The more one learns about snakes, the less one fears them.
Such is the philosophy of Becky Tucker, who presented three educational serpent shows at Saturday’s 54th annual Whigham Rattlesnake Roundup.
Despite an overcast sky, brisk wind and the temperature hovering around 40, a large crowd gathered in the Roundup pavilion for Tucker’s 10 a.m. presentation.
Prior to the presentation, Tucker told the Times-Enterprise she does not try to get people to like snakes, and she does not care if people kill the serpents.
However, she wants people to know that fewer than eight people die from snakebite in the United States each year. More than 8,000 are bitten annually, she added.
Tucker, an Anniston Ala., resident, has never been bitten by a venomous snake, but her parents were — and nearly died.
Tucker’s parents, the late Tom and Mary Ann Yarbrough, were bitten by eastern diamondback rattlers, the most dangerous snake in the United States.
In addition to damage by the snake’s venom, her mother was allergic to the venom and to the antivenin administered to treat the bite. She went into anaphylactic shock and was near death, but survived.
Tucker’s father was a world-renowned herpetologist, and Tucker carries on her parents’ legacy. She makes educational presentations about reptiles at schools in Alabama and Georgia.
Snakes bite for two reasons: For protection and for food.
Tucker told the Roundup crowd all snakes have curved teeth designed to catch and hold food, but pit vipers also have fangs that penetrate the skin and inject poisonous venom.
If bitten by a venomous snake, one should remain calm and get to a hospital quickly. Physicians will administer antivenin to counteract the venom’s effect on the body.
A snake-bite victim will begin to get better immediately, but might be in the hospital a week or two, Tucker said, adding that people in good health usually survive the bites.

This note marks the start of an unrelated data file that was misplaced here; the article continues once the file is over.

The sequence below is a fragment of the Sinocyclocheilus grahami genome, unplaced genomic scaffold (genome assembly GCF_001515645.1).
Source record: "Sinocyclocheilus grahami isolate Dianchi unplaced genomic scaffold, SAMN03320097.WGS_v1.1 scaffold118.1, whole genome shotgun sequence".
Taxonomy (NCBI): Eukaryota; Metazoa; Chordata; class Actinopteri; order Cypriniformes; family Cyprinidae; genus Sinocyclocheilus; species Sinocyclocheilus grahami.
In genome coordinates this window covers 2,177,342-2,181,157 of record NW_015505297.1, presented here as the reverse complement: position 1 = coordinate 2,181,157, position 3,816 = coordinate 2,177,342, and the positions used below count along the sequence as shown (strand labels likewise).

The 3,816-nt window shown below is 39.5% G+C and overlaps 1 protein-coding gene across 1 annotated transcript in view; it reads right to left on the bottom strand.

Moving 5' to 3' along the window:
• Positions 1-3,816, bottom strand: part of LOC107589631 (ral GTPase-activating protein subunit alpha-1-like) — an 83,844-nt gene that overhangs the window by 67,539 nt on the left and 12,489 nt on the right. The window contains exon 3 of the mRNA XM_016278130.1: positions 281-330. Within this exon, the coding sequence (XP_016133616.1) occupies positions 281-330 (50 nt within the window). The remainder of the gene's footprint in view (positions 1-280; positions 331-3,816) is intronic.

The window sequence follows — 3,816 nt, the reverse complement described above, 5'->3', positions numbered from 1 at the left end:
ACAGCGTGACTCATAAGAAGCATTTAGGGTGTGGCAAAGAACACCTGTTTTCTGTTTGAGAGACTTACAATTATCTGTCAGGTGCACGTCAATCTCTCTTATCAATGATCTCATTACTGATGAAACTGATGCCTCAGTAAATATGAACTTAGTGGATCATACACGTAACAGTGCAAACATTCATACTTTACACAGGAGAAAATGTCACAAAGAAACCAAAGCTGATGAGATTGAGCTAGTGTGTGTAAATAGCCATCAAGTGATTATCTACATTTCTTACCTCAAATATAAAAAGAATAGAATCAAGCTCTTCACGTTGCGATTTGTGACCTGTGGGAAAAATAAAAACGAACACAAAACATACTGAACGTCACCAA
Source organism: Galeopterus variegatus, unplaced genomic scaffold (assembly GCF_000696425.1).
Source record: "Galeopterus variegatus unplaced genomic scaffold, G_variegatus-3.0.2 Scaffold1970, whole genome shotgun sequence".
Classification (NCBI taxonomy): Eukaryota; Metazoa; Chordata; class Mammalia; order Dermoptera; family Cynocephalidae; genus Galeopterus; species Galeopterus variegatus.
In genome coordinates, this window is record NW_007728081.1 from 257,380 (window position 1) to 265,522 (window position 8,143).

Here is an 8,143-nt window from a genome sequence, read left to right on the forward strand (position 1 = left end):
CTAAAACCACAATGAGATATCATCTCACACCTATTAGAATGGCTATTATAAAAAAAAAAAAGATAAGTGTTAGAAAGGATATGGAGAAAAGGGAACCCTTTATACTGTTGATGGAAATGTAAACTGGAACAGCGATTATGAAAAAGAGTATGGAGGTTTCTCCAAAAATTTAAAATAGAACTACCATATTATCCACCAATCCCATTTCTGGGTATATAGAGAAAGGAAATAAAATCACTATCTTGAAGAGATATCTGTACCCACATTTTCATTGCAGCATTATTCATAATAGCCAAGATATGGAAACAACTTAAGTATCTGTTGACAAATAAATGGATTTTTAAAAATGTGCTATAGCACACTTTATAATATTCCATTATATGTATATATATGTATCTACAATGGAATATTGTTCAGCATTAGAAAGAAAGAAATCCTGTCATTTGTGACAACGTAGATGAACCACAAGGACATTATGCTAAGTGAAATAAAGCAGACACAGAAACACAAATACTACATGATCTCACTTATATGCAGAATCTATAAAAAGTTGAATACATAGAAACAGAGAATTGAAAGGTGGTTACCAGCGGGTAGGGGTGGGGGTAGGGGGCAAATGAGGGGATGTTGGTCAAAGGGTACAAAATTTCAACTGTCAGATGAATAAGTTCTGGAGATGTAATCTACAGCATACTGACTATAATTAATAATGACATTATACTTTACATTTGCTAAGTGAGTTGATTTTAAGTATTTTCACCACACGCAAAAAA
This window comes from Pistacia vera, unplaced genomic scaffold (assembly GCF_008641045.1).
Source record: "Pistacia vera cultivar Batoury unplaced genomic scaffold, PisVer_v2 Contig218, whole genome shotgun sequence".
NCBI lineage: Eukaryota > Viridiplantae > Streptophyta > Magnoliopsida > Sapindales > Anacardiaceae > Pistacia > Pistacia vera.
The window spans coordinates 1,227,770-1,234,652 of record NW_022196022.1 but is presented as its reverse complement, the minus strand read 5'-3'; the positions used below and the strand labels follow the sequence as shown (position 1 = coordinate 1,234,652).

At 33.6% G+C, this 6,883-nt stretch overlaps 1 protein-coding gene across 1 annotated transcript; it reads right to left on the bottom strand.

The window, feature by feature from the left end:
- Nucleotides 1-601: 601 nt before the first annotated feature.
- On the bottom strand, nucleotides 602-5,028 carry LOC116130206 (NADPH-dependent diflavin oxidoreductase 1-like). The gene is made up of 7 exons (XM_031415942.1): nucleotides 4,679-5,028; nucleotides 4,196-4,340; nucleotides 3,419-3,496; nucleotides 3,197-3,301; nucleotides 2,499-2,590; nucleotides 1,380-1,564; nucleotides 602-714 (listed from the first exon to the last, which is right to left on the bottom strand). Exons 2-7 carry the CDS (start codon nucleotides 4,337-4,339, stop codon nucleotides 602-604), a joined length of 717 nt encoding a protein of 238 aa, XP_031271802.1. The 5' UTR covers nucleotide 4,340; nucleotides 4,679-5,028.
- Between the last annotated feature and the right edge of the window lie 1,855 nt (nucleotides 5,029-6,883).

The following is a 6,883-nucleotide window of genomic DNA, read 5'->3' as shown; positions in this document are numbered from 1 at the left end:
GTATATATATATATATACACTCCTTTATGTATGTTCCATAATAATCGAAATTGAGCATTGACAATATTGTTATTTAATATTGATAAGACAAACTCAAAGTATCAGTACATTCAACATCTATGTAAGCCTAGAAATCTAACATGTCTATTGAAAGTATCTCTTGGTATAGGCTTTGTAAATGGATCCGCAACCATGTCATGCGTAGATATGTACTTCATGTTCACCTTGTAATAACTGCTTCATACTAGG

The United States has four venomous snakes — the rattler, copperhead, cottonmouth and coral.
Coral snakes do not live long in capacity and tend to eat other snakes. Tucker said she is not into feeding snakes to other snakes.
She raises mice and rats to feed her snakes. The serpents eat once a week.
Her presentation included not only venomous serpents, but king snakes, which eat other snakes. The king snake kills by constricting. It might be bitten by its poisonous prey during the kill, but the king snake is immune to the venom.
King snakes also eat toads, frogs, fish, salamanders and rats.
Snakes, Tucker said, keep the ecosystem in balance.
If someone finds a snake in their house, it probably is not there for warmth, but for food — namely rats or mice.
The clearing of land is destroying the habitat of the pine, or bull, snake, which swells up and audibly blows out air to frighten enemies.
Tucker compared the bite of a copperhead to slamming a door on one’s hand or burning the body with a blow torch.
The cottonmouth, she said, prefers water, but it does not have to be in water.
“They stand their ground and like to hold the mouths open,” she explained.
This area has not only the eastern diamondback rattler. It also is home to pygmy and timber rattlers, both of which have the same venomous bites as larger rattlesnakes.
Rattlesnakes spend cold months in gopher tortoise holes with as many as 250 other species. If the weather warms up a little, the rattlesnake might venture out.
If a rattlesnake is encountered, Tucker said not to run or move. “It you move, it will strike,” she said, demonstrating her advice with a large rattlesnake that struck when she moved.
Her presentation included other reptiles — a large skink, turtles and Uncle Frank, a 22-year-old iguana.
Senior reporter Patti Dozier ca be reached at (229) 226-2400, ext. 1820.